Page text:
Additive manufacturing of components for high-temperature, carbon-rich environments using coking and metal dusting suppressing, catalytic inhibiting base materials.


The destruction of materials by corrosion is estimated to cost US$3.3 trillion annually worldwide [1]. One of the most aggressive forms of corrosion is metal dusting. In this, the material is decomposed into pure metal powder due to a carbon-rich hot gas environment. The conventional material concepts include a chromium oxide layer to protect the material against corrosion. The Difficulty is that the protection is only temporary due to the low oxygen partial pressures of the gas medium, so that sudden failure can occur rapidly. New concepts, such as the nickel-copper alloy, appear to offer a solution to this challenge. The alloying element copper has an inhibiting property. As a result, carbon can no longer be deposited from the gas atmosphere into the material, preventing the diffusion and deposition of graphite. Failure of the component would thus be precluded (See Figure 1).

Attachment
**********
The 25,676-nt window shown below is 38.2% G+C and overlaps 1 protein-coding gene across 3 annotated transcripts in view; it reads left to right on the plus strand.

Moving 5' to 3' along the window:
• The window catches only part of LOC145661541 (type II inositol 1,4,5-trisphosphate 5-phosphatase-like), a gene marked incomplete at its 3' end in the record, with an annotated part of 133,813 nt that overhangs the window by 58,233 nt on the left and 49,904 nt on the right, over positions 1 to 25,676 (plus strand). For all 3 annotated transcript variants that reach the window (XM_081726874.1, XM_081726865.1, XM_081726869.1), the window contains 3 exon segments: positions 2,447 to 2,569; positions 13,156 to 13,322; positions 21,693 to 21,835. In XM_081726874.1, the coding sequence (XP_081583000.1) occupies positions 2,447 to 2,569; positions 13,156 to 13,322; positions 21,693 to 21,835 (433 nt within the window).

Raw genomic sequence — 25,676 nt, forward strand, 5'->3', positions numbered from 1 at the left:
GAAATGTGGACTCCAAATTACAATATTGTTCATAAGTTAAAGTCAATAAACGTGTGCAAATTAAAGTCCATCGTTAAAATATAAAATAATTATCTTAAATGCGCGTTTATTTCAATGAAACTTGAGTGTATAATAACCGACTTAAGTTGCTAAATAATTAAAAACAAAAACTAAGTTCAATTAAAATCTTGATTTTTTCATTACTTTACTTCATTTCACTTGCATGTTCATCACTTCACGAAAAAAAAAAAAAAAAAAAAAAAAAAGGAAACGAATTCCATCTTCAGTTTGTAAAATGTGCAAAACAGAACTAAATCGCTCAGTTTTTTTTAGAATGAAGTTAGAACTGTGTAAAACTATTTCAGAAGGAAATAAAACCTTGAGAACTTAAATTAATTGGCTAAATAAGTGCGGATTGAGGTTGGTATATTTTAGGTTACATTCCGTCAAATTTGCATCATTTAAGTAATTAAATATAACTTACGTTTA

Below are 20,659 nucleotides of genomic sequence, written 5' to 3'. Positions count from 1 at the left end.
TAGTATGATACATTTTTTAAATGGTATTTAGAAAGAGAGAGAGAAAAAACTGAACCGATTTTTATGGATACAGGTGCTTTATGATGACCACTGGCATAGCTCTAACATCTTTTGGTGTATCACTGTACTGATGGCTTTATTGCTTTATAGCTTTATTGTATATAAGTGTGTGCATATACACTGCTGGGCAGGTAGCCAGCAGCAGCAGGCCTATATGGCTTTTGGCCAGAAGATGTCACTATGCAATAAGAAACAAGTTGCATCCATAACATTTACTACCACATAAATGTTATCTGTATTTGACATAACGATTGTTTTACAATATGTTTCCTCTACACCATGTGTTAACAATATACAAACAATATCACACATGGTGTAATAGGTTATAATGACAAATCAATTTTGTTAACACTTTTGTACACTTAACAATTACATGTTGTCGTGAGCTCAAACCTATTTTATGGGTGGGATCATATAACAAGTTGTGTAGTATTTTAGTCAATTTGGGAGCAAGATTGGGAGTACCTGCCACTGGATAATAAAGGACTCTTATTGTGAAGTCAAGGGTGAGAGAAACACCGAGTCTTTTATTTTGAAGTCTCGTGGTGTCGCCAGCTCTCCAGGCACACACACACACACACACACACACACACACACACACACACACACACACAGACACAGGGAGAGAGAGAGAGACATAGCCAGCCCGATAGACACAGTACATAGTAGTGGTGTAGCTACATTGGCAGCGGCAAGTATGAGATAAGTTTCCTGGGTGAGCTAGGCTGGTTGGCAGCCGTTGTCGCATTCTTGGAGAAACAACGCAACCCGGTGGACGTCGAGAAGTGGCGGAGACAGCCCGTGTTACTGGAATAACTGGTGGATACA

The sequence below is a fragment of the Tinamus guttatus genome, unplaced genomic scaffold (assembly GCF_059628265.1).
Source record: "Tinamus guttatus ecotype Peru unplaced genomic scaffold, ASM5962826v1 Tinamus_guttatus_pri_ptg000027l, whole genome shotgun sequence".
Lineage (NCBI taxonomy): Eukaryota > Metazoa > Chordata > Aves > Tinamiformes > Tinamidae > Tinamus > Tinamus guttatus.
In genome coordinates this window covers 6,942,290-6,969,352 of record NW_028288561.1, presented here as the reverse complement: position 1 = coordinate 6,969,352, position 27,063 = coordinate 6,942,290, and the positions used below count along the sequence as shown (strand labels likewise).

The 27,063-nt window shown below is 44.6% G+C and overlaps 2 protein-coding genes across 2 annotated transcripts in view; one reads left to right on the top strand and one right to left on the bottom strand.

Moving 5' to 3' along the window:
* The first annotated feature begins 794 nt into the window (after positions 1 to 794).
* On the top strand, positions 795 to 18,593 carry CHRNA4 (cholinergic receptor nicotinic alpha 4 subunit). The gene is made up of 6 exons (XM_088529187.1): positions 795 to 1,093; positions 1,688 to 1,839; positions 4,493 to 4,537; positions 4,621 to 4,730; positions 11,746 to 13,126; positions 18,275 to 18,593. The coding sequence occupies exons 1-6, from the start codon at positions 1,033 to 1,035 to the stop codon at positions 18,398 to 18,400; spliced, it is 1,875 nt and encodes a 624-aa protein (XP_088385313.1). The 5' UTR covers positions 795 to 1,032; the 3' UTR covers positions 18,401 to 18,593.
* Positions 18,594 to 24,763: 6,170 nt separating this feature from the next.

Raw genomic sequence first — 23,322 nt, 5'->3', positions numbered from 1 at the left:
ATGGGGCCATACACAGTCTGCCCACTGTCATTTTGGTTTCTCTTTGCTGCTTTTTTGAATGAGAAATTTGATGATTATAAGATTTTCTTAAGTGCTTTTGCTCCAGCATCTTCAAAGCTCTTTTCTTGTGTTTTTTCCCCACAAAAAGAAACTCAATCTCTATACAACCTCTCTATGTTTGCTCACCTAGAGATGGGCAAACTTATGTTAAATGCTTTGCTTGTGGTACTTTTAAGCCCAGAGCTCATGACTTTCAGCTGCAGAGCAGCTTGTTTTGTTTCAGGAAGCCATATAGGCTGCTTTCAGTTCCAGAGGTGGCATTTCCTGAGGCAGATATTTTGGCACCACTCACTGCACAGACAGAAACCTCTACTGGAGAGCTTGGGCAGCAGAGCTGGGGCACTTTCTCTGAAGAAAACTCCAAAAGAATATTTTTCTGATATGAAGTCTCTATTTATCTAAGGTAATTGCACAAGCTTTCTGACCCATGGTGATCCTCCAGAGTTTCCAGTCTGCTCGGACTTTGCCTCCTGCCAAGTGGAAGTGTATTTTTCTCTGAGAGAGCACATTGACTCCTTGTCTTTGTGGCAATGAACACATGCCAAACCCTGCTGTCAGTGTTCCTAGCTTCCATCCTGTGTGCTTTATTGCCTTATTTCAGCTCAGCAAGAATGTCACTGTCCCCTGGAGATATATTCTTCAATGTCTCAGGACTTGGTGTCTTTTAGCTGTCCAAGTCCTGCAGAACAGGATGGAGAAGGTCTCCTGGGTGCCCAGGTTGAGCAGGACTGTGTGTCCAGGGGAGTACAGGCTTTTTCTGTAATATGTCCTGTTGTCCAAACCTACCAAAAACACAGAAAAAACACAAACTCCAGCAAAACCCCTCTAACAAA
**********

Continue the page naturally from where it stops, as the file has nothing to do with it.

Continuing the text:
Abbildung 1 Copyright: © [2] / IEHK

Additive manufacturing is of key importance for development and research, as the new material concept still has some unresolved issues. For example, the laser powder bed fusion process can be used to demonstrate, on the one hand, the possible relationship between the microstructure, the process parameters and the corrosion resistance of the nickel-copper materials. On the other hand, the additive manufacturing offers the possibility to prove a possible influence of further alloying elements (e.g. manganese and aluminum) within the nickel-copper alloys in a very short time, since the adaptation period from the production of the starting material to the samples is very short.

[1] [Stand 24.03.2021]

[2] NISHIYAMA, Y, K MORIGUCHI, N OTSUKA und T KUDO. Improving metal dusting resistance of transition-metals and Ni-Cu alloys. Materials and Corrosion. 2005. No. 11, p. 806–813. DOI 10.1002/maco.200503883.